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Python Scripting Tutorial


When your scripts start to grow and your set of functions grow, you will start to notice that many of your functions are related, they work on data that is common between them and they really represent an entity collectively. This is where it is usually a good idea to create a class. Let's say that our program, deals with a user name, age, birth date, height, weight and variables like that and there are methods in our program such as readUserAge, readUserName, updateUserAge, etc. A good place to start would be to add a class "User" which is done by using the class keyword.

Now let's create a simple script which will ask the user for information on a user, store it to a file and load the user info from the file. We will have it run with two options, one is that the user enters the info, and another is that it just loads the user from the file and displays it.

#!/usr/bin/env python
import sys

class User:
    name = ""
    age = 0
    height = 0
    weight = 0
    def display(self):
        print ''
        print 'User Information:'
        print 'User Name  :', self.name
        print 'User Age   :', self.age
        print 'User Height:', self.height
        print 'User Weight:', self.weight
    def loadFromInput(self):
        self.name = raw_input('Enter User Name: ')
        self.age = int(raw_input('Enter Age: '))
        self.height = float(raw_input('Enter Height (in feet): '))
        self.weight = int(raw_input('Enter Weight: '))
    def save(self):
        f = open('user.info','w')
        f.write(self.name + '\n')
        f.write(str(self.age) + '\n')
        f.write(str(self.height) + '\n')
        f.write(str(self.weight) + '\n')
    def loadFromFile(self):
    	f = open('user.info', 'r')
    	self.name = f.readline().rstrip()
    	self.age = int(f.readline())
    	self.height = float(f.readline())
    	self.weight = int(f.readline())

theUser = None

if len(sys.argv) > 1 and sys.argv[1] == 'READ':
    theUser = User()
    theUser = User()

the first new thing you will run into here is the keyword class, which is used to define a new class called "User". Under this we first create the variables which belong to the class. What does the user have? It has a name, age, height and weight. Next we define the methods which will work on the user. What do we want to do with a user? We want to load it from a file, load it from user input, save it and display it. So there are methods for each of these operations.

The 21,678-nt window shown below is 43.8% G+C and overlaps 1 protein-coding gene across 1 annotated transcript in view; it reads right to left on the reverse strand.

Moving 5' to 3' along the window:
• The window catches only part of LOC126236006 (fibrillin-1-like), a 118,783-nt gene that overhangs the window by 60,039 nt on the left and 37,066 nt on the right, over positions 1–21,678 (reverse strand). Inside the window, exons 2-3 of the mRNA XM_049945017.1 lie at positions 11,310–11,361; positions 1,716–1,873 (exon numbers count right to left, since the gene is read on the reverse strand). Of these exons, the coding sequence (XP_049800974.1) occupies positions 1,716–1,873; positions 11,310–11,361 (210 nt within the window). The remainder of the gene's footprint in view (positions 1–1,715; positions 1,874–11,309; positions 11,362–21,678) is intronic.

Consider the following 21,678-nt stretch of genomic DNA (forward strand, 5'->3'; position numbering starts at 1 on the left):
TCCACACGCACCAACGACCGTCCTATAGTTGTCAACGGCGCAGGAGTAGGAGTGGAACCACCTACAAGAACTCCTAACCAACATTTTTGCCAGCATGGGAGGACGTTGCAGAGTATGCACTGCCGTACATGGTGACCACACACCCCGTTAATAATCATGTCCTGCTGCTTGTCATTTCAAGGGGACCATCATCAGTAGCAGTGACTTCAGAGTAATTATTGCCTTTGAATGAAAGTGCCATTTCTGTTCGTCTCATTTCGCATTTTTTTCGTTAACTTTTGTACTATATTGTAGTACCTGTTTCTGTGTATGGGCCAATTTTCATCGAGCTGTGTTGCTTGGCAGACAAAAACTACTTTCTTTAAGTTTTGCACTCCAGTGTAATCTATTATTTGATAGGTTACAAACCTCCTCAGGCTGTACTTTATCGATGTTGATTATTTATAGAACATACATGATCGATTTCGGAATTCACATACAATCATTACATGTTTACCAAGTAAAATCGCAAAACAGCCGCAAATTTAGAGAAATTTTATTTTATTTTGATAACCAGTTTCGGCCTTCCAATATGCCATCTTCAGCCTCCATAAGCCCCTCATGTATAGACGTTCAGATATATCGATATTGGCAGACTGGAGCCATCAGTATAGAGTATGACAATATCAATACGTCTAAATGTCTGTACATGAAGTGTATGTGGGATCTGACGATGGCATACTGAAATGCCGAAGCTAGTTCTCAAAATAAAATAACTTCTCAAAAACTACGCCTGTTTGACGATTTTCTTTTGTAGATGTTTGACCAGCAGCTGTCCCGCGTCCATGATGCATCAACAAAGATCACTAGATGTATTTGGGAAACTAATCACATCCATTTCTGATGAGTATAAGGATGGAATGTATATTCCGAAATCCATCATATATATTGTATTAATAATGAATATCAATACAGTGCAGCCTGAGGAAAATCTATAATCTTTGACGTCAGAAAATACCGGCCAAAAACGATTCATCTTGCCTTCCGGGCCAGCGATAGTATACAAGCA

We declare class methods the same as we do regular methods except that they are indented under the class level and they take at least one parameter (self), which is the instance of the class that they will be working on. The methods can be declared in any order but here we have ordered them in the order that they will typically be called.

In the display() function, we are simply printing the data of the class, notice that we use the self variable before the variable name. The loadFromInput() function uses the raw_input function that we are already familiar with to load the user info from the console input.

The save() method uses a new function, open, which can be used to open a file for reading or writing. In the save method, we use 'w' as the 2nd parameter, which indicates opening the file as the first parameter in "write" mode. Then we continue to call the method write on the file object returned to write each of the variables followed by a return.

Finally, the loadFromFile() method will open the file in read mode by using the parameter 'r'. It will then use the function readline to read each of the variables from the file.

Below the class we show how the class is actually used. First we initialize the "theUser" variable with the None keyword meaning that it is not yet created. Now we check if there is a parameter sent to the script with the text "READ", if so we will read from the file that was created when the user was saved, if not then we will ask the console for input and create and save the user.

So now, let's run the script once to create the user and then again to read the user from the file:

$ ./userTest.py
Enter User Name: Joe
Enter Age: 25
Enter Height (in feet): 5.9
Enter Weight: 170

User Information:
User Name  : Joe
User Age   : 25
User Height: 5.9
User Weight: 170
$ ./userTest.py READ

User Information:
User Name  : Joe
User Age   : 25
User Height: 5.9
User Weight: 170

Next you will learn how to manipulate strings.

Prev (Functions) | Next (Strings)

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